Checked out the Equator today. And tried Qui (Guinea Pig, and Ecuadorian delight)!
Thursday, January 27, 2011
Dear Quito, I love you. Today was insane.
We did a little scavenger hunt around the city.
A city we don't know.
A city we've never been to.
Kids that can't read maps.
Kids that can't speak Spanish.
Trolleys that people get packed into like sardines.
Trolleys with signs that say, "Cuida su vida"(guard/watch your life).
We started in our neighborhood and walked to Plaza de Americas, a mall a few blocks from the girls' apartment. The streets are crazy here and crossing them is a joke, so you follow a native. My teammate Chelsea made it halfway across the street and then realized the cross traffic was about to kill her. Excellent.
Some more highlights: Visited a huge park a mile or two south of our neighborhood with an abandoned, graffiti-ed air plane. I'm not kidding, there was a slide coming from the cockpit. (Seriously, I'll make a legitimate effort at photo documentation.)
Moral of the story, today was great-it was an adventure and I can't wait to do it again! We ended the hunt with really inexpensive spaghetti we bought at El Bosque, while looking at the mountains and the entire city through a great window wall.
I'm not kidding. We ate spaghetti for lunch in Quito, Ecuador. Love it.
**Insider tip for anyone traveling to Latin America. Avoid the "coca light" at all costs. Terrible, just terrible. NOT DIET COKE.**
…when it Quito
Wednesday, January 26, 2011
I guess it must be that when you live in a place forever, it’s beyond your comprehension that other ways of life exist. That being said, Ecuador is not the states, and as we study abroaders say, "It's not good, it's not bad, it's just different." Fun differences, I've gathered from days 1,2&3:
-Creating a line of broken bottles on a fence is a common (albeit a bit unsightly) security measure here.
-No screens on the windows.
-The customer (me) is not always right. Today I asked for lettuce and tomato on my sandwich and the waitress politely, but firmly, said, “No,” because it was a hot sandwich. : (
-Every family has a dog. These dogs only make noise from 5-7 a.m. Some of said dogs wear clothes.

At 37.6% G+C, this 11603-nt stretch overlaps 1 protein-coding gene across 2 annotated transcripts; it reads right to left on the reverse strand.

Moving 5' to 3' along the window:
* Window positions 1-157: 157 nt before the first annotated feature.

-High heels up hill, totally no big deal.
-Ecuadorians pay their bills in a physical place, not through the mail. As in there is something similar to a currency exchange where sometimes, you can wait in line for up to 45 minutes and pay for your water and gas.
That being said, I love the weirdness. I’m soaking it up and still trying to figure it out. Still no pictures, really out of choice. I'm just not a picture person- go read Sharon Chun's blog for all that. : )
Tuesday, January 25, 2011
Did some orientation stuff today. Learned about normal Ecuadorian greetings- cheek kisses are the thing here! We had a lot of laughs while we met the two guys who are also studying with us. Hope to take some pictures soon and have some more exciting news. The orientation week is a little overwhelming, and seems like info overload right now.
Today’s highlight: I purchased my first beverage from an Ecuadorian tienda in Spanish. It was terrible. : )
Monday, January 24, 2011
Arrived safe and sound in Quito at about 8:45 tonight, unpacked with the girls, took in the sights from the roof of our apartment, and met our new roommates.
Best part of my day? Two-way tie between practically running through the Miami airport with Sharon, as to not miss our flight to Quito, and the fact that I made it here alive. : )
Sunday, January 2, 2011
Well, I’m leaving Los Estados Unidos por Ecuador en 22 dias. Ahh! It’s exciting. Gearing up and getting ready to go!